Better behavioral tests may save trials of autism treatments

Trials to test drugs for autism suffer from subjective measurements and placebo effects. Helen Tager-Flusberg outlines how to ferret out the true effects of potential autism therapies.

By Helen Tager-Flusberg
21 April 2015 | 4 min read
This article is more than five years old.
Neuroscience—and science in general—is constantly evolving, so older articles may contain information or theories that have been reevaluated since their original publication date.
Connecting matters: Helen Tager-Flusberg links autism science to society. Illustration by Ivan Canu
Connecting matters: Helen Tager-Flusberg links autism science to society.
Illustration by Ivan Canu

The ‘holy grail’ for autism research is treatments that will safely decrease symptom severity, improve everyday functioning and enhance quality of life. In the past decade, we’ve seen a surge in basic neuroscience research that lays the groundwork for drug discoveries. But what are the challenges we face in developing these remedies for autism?

There is no shortage of promising leads. Some of these have even improved social behavior and other symptoms in mouse models of autism. Yet, so far, not one of these drugs has lived up to its promise in people. The number of medications that ease the core symptoms of autism in children or adults is the same as it was 20 years ago: zero.

Part of the problem may be our current approach to drug trials. At their best, these are double-blind, meaning neither the researchers nor the parents know which children are getting the drug rather than a placebo. But they tend to rely on subjective ratings of improvements in the child’s behavior.

This subjectivity opens the door to placebo effects. Most published studies (and many unpublished ones) of trials have found significant improvements in children assigned to the treatment group. Unfortunately, children in the placebo group have also shown gains, so we can’t conclude that the positive changes result from the drug itself.

Placebo effects are enormously frustrating for everyone involved in a drug trial. In many cases, both researchers and parents are convinced that a drug worked for some of the children. But if the same improvements are seen in children who received the placebo, the drug is dead in its tracks.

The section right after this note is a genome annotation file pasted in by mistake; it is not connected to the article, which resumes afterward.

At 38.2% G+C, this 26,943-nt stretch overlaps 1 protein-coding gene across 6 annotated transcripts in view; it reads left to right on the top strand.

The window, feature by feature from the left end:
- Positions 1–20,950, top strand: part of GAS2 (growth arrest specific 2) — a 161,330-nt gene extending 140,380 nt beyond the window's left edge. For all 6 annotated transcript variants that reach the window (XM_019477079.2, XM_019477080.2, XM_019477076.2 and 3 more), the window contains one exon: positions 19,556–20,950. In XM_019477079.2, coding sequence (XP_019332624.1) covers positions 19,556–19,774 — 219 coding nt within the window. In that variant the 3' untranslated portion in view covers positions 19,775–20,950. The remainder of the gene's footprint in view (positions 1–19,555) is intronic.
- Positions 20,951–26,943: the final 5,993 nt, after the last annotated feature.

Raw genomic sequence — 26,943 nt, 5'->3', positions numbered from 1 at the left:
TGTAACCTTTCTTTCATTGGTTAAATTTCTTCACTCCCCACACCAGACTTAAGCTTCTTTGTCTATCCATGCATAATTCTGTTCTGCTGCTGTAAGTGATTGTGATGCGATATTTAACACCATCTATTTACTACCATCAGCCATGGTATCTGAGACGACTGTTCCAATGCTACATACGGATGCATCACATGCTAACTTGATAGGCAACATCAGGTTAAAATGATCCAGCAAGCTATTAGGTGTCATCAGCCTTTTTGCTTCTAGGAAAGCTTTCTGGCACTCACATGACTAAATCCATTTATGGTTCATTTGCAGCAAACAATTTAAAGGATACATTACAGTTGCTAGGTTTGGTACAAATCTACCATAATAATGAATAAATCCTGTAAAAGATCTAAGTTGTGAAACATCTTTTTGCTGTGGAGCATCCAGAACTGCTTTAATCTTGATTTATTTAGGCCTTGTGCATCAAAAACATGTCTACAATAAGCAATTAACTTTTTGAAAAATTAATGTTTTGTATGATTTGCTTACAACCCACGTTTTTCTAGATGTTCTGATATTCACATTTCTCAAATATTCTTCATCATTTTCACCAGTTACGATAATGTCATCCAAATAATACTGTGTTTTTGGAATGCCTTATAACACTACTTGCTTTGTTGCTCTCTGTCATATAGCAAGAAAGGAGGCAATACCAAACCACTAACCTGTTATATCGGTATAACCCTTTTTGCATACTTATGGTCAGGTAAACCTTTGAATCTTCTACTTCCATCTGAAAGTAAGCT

We don’t understand what is responsible for this placebo effect. Perhaps parents interact differently with their children because they think a drug is making a difference. Perhaps teachers deliver behavioral interventions more intensely when they know a student is enrolled in a clinical trial of a drug. Perhaps there’s a tendency to see positive changes over time, regardless of what a child is receiving. All of these confounds must be explored.

We do have good evidence that behavioral interventions work for many children with autism, especially when provided early in life. These trials are usually not double-blind, so there’s no placebo effect. (It’s easy to create a fake pill, but impossible to mask specific elements of a behavioral treatment.) They also tend to use more objective measures of children’s behavior, such as standardized tests of cognition or language ability.

Yet the data supporting most behavioral interventions are hardly overwhelming. Few are backed by a published randomized controlled trial — the gold standard for teasing out a treatment’s true effects. Instead, the literature is steeped in single-case-design studies that provide an initial proof of concept rather than a rigorous evaluation of how well an intervention works.

Scientists also cannot agree on which behavioral measures to use in these trials or even what a good result would look like. Because researchers are not required to specify their outcome measures in this type of trial, they often report only their best outcomes. What’s more, it’s unclear how results for behavioral interventions delivered by therapists at individual clinics will hold up when implemented more widely or in the community.

We have to correct these problems by agreeing on rigorous standards for testing such interventions. And soon, we need to move away from testing medications and behavioral methods in isolation. Even when we have effective drugs, children with autism will still need to learn certain skills and behaviors. Drugs will never replace developmental and educational programs. As a result, we need to bring together researchers involved in testing each type of intervention to design innovative studies that combine the approaches.

Combinations of drug and behavioral therapies are far more effective than drugs alone for psychiatric conditions such as depression, schizophrenia and attention deficit disorder. As we home in on new drug treatments for autism, surely we shouldn’t spend years and millions of dollars on costly clinical trials that ignore the lessons of these other fields. The sooner we merge the best of what biology and behavior can offer, the sooner we will achieve our ultimate goal of safe, effective treatments for the full spectrum of autism symptoms.

Helen Tager-Flusberg is professor of psychological and brain sciences at Boston University, where she directs the Center for Autism Research Excellence.